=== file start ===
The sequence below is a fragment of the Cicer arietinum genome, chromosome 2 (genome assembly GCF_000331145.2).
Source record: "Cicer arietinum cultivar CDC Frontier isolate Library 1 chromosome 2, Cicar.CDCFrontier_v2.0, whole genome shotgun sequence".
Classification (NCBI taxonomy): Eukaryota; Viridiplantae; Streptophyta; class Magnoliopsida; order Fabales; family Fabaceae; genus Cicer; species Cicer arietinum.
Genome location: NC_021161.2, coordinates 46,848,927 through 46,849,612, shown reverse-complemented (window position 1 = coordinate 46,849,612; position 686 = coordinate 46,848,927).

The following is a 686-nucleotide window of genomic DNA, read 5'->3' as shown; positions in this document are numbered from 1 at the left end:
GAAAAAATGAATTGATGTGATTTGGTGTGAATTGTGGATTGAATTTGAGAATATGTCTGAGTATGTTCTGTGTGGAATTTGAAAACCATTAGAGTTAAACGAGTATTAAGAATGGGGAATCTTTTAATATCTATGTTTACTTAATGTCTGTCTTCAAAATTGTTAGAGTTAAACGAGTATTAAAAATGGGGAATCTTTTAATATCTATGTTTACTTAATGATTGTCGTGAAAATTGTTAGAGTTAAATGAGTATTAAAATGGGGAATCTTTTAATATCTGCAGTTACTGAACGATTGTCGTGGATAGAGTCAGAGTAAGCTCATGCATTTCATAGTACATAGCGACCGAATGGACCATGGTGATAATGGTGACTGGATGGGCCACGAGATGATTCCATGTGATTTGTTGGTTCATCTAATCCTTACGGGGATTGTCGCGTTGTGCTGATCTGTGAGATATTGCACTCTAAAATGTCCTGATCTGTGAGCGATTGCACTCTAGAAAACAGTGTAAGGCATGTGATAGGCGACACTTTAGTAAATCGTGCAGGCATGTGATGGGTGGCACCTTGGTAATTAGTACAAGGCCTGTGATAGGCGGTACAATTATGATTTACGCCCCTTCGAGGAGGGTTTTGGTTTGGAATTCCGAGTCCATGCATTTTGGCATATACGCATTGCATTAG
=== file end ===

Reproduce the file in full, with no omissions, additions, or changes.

The sequence below is a fragment of the Cicer arietinum genome, chromosome 2 (genome assembly GCF_000331145.2).
Source record: "Cicer arietinum cultivar CDC Frontier isolate Library 1 chromosome 2, Cicar.CDCFrontier_v2.0, whole genome shotgun sequence".
Classification (NCBI taxonomy): Eukaryota; Viridiplantae; Streptophyta; class Magnoliopsida; order Fabales; family Fabaceae; genus Cicer; species Cicer arietinum.
Genome location: NC_021161.2, coordinates 46,848,927 through 46,849,612, shown reverse-complemented (window position 1 = coordinate 46,849,612; position 686 = coordinate 46,848,927).

The following is a 686-nucleotide window of genomic DNA, read 5'->3' as shown; positions in this document are numbered from 1 at the left end:
GAAAAAATGAATTGATGTGATTTGGTGTGAATTGTGGATTGAATTTGAGAATATGTCTGAGTATGTTCTGTGTGGAATTTGAAAACCATTAGAGTTAAACGAGTATTAAGAATGGGGAATCTTTTAATATCTATGTTTACTTAATGTCTGTCTTCAAAATTGTTAGAGTTAAACGAGTATTAAAAATGGGGAATCTTTTAATATCTATGTTTACTTAATGATTGTCGTGAAAATTGTTAGAGTTAAATGAGTATTAAAATGGGGAATCTTTTAATATCTGCAGTTACTGAACGATTGTCGTGGATAGAGTCAGAGTAAGCTCATGCATTTCATAGTACATAGCGACCGAATGGACCATGGTGATAATGGTGACTGGATGGGCCACGAGATGATTCCATGTGATTTGTTGGTTCATCTAATCCTTACGGGGATTGTCGCGTTGTGCTGATCTGTGAGATATTGCACTCTAAAATGTCCTGATCTGTGAGCGATTGCACTCTAGAAAACAGTGTAAGGCATGTGATAGGCGACACTTTAGTAAATCGTGCAGGCATGTGATGGGTGGCACCTTGGTAATTAGTACAAGGCCTGTGATAGGCGGTACAATTATGATTTACGCCCCTTCGAGGAGGGTTTTGGTTTGGAATTCCGAGTCCATGCATTTTGGCATATACGCATTGCATTAG